DemDaily: Alabama Says No Moore
December 13, 2017
Welcome to the US Senate Doug Jones!Yesterday's spectacular Democratic victory in the Special Election to fill the Senate senate vacated by Jeff Sessions was a resounding rejection of President Trump and the character of embattled Republican candidate Roy Moore.
In one of the country's most conservative states, Jones, a former federal prosecutor, beat Moore, an evangelical former State Supreme Court Justice, 50% to 48%, with write-in ballots accounting for 2%.
Moore's candidacy was already the focus of national attention for his history of bigotry and defiance, as a twice-removed Justice, in refusing to remove a statue from the rotunda of the state judicial building, and later for directing probate judges not to issue marriage certificatesto gay couples.
The contest also created very public turmoil within the national Republican party, which supported Moore's primary opponent, interim-Senator Luther Strange, whom Moore soundly beat in the September 26th run-off election.
After the Washington Post broke a story on November 9ththat Moore had been accused of multiple allegations of predatory behavior toward teen-age girls, Republican Majority Leader Mitch McConnell and the RNC called for Moore to drop out, but then reversed itself two weeks ago and poured resources into the general election.
Senator-elect Doug Jones, 63, made his name as a Clinton-era US Attorney who, in 1998, re-opened and successfully prosecuted two Klansmen for the deaths of four little girls killed in the 1963 Birmingham church bombings case. He also is known for his indictment of the Atlanta Olympic Park Bomber.
He was a partner in the Birmingham firm of Jones & Hawley before launching his bid for the Senate, where he will serve until his seat is up for re-election in 2020.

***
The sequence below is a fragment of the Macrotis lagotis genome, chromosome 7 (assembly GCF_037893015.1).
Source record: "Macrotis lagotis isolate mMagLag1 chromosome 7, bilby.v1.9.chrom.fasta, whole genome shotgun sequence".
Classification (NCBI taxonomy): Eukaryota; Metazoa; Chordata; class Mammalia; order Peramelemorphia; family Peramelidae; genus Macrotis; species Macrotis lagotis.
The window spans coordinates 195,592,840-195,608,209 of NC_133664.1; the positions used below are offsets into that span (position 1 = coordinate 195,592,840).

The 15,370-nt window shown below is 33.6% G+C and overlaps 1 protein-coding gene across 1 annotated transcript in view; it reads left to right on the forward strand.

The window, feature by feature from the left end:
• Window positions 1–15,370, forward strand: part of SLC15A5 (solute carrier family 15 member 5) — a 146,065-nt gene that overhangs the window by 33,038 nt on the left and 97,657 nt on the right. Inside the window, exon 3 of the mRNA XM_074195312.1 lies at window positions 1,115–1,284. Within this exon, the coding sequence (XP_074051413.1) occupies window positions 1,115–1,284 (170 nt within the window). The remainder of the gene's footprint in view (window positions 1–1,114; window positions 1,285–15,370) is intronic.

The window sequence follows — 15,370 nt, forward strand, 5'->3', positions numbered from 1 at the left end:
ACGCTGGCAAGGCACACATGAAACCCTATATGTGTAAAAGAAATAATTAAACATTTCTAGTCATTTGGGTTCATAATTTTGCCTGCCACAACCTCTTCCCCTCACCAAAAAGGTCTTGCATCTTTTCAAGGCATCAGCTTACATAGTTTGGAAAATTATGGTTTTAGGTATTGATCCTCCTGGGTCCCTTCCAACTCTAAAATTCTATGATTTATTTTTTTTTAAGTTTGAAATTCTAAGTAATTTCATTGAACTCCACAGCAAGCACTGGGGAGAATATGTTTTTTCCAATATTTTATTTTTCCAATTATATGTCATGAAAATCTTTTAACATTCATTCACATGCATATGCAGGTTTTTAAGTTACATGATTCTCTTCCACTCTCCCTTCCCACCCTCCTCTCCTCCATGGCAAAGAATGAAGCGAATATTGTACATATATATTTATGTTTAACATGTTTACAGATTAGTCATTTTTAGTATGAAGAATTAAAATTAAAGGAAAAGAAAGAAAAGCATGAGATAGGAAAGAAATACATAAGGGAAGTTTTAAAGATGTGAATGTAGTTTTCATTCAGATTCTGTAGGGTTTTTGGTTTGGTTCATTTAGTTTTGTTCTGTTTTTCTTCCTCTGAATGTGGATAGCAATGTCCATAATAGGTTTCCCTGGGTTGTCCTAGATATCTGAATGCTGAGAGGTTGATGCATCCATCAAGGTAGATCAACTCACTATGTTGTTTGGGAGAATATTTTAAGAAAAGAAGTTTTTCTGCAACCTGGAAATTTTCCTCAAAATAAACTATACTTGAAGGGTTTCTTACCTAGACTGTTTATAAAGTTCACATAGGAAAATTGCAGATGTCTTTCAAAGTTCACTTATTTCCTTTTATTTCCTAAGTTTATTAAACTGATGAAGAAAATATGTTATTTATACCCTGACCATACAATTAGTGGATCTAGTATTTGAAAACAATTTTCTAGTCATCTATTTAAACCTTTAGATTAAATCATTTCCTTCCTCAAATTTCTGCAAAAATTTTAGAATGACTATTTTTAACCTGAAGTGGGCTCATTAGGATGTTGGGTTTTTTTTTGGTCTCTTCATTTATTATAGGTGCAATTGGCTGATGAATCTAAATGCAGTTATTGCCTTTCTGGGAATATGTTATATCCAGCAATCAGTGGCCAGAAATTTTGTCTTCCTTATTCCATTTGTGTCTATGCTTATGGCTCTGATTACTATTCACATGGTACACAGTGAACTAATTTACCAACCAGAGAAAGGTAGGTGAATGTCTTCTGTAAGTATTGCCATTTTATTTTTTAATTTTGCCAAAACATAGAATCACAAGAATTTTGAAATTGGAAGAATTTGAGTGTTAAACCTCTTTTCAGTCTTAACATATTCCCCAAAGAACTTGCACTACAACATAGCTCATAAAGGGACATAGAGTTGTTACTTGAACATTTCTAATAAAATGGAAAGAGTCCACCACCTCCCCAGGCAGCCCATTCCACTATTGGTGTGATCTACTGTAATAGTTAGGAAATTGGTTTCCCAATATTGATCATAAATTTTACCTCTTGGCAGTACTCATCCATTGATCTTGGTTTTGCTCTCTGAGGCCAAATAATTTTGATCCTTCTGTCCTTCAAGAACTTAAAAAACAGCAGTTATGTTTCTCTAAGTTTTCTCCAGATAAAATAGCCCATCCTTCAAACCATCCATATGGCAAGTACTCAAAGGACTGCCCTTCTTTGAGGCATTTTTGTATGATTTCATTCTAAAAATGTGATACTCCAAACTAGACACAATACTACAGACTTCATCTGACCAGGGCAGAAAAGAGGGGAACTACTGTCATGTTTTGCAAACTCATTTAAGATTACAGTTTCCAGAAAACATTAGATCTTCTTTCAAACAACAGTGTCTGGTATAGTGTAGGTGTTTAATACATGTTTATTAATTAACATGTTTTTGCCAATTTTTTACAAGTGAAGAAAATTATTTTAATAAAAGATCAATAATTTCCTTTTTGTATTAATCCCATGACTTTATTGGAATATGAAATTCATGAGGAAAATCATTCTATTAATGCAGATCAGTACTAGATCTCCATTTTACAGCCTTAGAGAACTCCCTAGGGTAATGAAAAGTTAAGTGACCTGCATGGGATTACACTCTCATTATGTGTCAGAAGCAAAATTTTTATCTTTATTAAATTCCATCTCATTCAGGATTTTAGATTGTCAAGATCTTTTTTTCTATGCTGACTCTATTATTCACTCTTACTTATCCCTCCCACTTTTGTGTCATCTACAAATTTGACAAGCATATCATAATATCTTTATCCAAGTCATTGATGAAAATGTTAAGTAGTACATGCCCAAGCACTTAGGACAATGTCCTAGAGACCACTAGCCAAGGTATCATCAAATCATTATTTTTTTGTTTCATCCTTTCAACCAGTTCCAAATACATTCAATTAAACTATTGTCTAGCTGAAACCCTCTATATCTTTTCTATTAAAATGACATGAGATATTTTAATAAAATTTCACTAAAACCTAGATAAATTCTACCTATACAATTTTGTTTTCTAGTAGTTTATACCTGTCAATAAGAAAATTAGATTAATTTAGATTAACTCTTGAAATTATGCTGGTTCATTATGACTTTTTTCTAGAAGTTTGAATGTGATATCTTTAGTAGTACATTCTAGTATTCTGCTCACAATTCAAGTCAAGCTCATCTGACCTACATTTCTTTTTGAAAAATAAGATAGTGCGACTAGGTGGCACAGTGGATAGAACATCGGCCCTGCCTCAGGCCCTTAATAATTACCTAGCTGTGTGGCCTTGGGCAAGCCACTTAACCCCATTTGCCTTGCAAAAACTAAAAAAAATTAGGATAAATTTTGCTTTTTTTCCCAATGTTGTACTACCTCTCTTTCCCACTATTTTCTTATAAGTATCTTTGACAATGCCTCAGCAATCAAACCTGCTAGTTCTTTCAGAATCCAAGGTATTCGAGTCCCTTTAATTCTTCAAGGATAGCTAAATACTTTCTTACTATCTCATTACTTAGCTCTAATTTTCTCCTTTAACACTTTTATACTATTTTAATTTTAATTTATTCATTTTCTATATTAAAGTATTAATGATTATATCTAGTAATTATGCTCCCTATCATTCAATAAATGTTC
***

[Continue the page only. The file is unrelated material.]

A native of Fairfield, Alabama, Jones celebrated 25 years of marriage to Louise New Jones on election night. They have three grown children, Courtney, Carson, and Christopher, and two grandchildren.
President Trump, who himself is accused of sexually harrassing numerous women in the past, remained a strong advocate for Moore, campaigning and tweeting on his behalf until the end - despite the public outcry and recent retaliation against sexual harrassers which was brought on, in part, by Moore's actions.
Other lawmakers, however, continued to reject Moore's candidacy, including senior Alabama US Senator Richard Shelby (R), who announced Monday that he would not be voting for Moore.
Although the race had closed to within three points in recent weeks, most still expected Moore to prevail and be sworn in to the Senate, where he was expected to face an immediate ethics investigation. But it was the people of Alabama, and more specifically African Americans and women, who ultimately delivered for Jones.
Exit polls showed approximately 30% of the electorate was black, 96% of whom voted for Jones, a higher percentage than the 2008 and 2012 elections when Barack Obama was on the ballot.
A full 17% of voters in the election were black women, 98% of whom voted for Jones. 31% of voters were white women, 63% of whom voted for Moore.
The victory comes on the heals of the November 7th Democratic sweep and Gubernatorial victories in Virginia and New Jersey.
The win also narrows the Republican majority in the Senate to 51R-49D - and one step closer to control of the Senate for Democrats.
As of this writing, Moore had not conceded the election.
DemList will keep you informed.
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Sources: Al.com, The New Yorker, CNN, USAToday